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[i]View of LHI lagoon approaching from the west


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The lagoon runway pattern at LHI in the early 1950s. Courtesy John Wilson

However, this happy situation did not continue.

Sunderland VH-AKO was withdrawn and scrapped in 1950. The intention seems to have been to expand the fleet by buying four recently retired Solents from BOAC. This plan, however, spelt disaster. The first Solent, VH-TOA ex G-AKNO, was destroyed in a take-off accident at Malta on the delivery flight. The other three aircraft made it to Australia, but two of them were later damaged while operating at the Brisbane River. Only the final Solent, VH-TOD, could be considered an operational success.

Meanwhile Sunderland VH-BKQ lost the port outer propeller and reduction gear on a Rose Bay to Grafton service in April 1951. It returned to Sydney for repair work, but was found to be suffering from terminal corrosion in the main spar and never flew again.

Faced with this litany of problems and from also operating a number of loss-making routes, Trans Oceanic Airways went into liquidation in July 1952.

Sunderland VH-AKP then maintained a limited service to LHI , with the final Trans Oceanic flight to the Island and return taking place on 15th April 1953.

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ZK-AKP at Lord Howe
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Re: Lord Howe Island

Postby flyernzl » Sun May 24, 2020 12:42 pm

Further north in Australia a company caller Barrier Reef Airways had followed a similar path to Trans Oceanic in establishing a flying boat service connecting Brisbane to some of Queensland’s offshore islands. In 1950-1951 this airline acquired two ex-TEAL Sandringhams ZK-AMH (which became VH-BRC) and ZK-AME (which became VH-BRD).
In order to finance the purchase of these two aircraft Barrier Reef Airways took Ansett in as a shareholder in the company.

This gave Ansett access to an active flying boat operation and the company was reformed as Ansett Flying Boat Services in May 1952. After VH-BRD was damaged beyond repair on the Brisbane River in October 1952 Sandringham VH-EBX was acquired from Qantas as a replacement, and was re-registered VH-BRE.

Around the same time Ansett also took over the remaining assets of Trans Oceanic and also the operating licence for the Rose bay, Sydney, operating base.

Thus the LHI flying boat service had now became an Ansett-run service., and was maintained by VH-BRC “Beachcomber” and VH-BRE “Pacific Chieftain”. The Australia-wide Ansett organization was able to successfully promote both the Island and the flying boat service.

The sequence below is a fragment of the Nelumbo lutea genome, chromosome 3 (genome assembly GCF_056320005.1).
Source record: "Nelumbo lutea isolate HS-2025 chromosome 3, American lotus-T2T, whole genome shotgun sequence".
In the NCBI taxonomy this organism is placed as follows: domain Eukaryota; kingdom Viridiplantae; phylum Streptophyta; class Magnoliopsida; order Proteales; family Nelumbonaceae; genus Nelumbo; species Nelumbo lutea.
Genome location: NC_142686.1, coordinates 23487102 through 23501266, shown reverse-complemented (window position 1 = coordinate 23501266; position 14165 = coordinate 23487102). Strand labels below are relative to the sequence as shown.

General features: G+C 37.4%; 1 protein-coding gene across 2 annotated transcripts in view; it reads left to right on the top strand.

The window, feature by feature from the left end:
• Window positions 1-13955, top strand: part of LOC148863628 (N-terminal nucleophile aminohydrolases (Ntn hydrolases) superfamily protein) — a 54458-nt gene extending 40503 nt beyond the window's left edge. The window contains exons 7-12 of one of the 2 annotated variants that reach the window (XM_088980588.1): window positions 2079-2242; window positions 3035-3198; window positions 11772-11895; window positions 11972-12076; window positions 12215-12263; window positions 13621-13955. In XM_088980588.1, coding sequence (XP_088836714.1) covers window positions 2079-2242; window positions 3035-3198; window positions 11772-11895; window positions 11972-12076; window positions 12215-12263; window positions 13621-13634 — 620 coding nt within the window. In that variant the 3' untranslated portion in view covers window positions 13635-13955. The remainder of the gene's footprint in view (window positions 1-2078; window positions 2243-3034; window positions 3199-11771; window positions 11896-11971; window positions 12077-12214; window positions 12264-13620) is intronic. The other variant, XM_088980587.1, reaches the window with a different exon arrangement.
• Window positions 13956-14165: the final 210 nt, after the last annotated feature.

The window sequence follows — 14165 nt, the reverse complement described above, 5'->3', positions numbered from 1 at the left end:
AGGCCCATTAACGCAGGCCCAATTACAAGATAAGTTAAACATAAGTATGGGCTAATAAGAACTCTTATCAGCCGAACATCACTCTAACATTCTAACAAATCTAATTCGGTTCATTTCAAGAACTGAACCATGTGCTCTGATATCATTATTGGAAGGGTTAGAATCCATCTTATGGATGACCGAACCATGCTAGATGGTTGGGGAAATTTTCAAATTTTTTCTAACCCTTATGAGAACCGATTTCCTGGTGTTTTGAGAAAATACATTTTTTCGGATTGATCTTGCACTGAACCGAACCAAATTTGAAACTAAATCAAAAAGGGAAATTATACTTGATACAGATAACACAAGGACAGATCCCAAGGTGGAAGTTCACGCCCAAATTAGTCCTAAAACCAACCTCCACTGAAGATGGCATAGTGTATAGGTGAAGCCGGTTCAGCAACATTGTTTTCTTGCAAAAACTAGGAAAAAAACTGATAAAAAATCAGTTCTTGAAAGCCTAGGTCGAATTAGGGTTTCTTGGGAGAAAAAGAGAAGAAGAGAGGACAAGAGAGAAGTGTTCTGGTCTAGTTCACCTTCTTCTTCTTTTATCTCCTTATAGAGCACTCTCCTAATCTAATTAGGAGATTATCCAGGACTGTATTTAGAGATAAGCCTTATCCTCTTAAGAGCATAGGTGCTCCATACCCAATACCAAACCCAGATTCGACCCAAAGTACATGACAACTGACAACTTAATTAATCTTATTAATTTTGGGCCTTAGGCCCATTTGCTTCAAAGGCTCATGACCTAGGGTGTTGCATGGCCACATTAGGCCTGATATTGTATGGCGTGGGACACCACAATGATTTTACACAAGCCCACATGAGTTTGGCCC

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VH-BRC on approach at LHI

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Image Ed Coates collection

In July 1963 VH-BRE was moored in the lagoon on the first leg of a charter flight from Sydney to Polynesia when it was badly damaged in an overnight storm. The damage was such that the aircraft was unrepairable. After the removal of any items of value the hulk was towed out to sea and scuttled. There were suggestions about retaining the fuselage for a museum project on the island, but Ansett would not accept the proposal. Many years later serious attempts were made to locate the remains with the intention of recovering the fuselage, but these were fruitless as it became apparent that the aircraft must have ‘flown’ for some distance underwater before finally reaching the seabed.

A replacement aircraft was sought. A Solent could not be employed on the service as they needed a greater depth of water than was available in the lagoon. Eventually a stored Sunderland NZ4108 was bought from the New Zealand Government in December 1963, made airworthy at Mechanics Bay, and then flown across to Rose Bay where it was converted to 42-seat civil status. As VH-BRF “Islander” it first flew as such in September 1964.

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NZ4108 being readied at Mechanics bay for its Trans-Tasman delivery flight as VH-BRF

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VH-BRF flew its first flight to LHI and return on 9th October 1964.

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Model of VH-BRC displayed in the LHI museum.
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Re: Lord Howe Island

Postby flyernzl » Wed May 27, 2020 12:58 pm

By the late 1960s the flying boat service to Lord Howe Island was acing many challenges.

Some of these challenges were operational. As well as the difficulties of keeping two elderly aircraft in the air, the Rose Bay base was facing increased opposition. Because the service could only alight in and depart from the LHI lagoon for one hour each side of high tide the departures from Rose Bay had to vary each day. Flights often had to set off early in the morning, and many residents who had bought into the surrounding housing yesterday wanted the flights to cease - today if not sooner. The flying boats also could only operate on weekdays, as the congestion created by large amount of recreational boating activity on Sydney Harbour at weekends made arrivals and departures on Saturdays and Sundays too hazardous.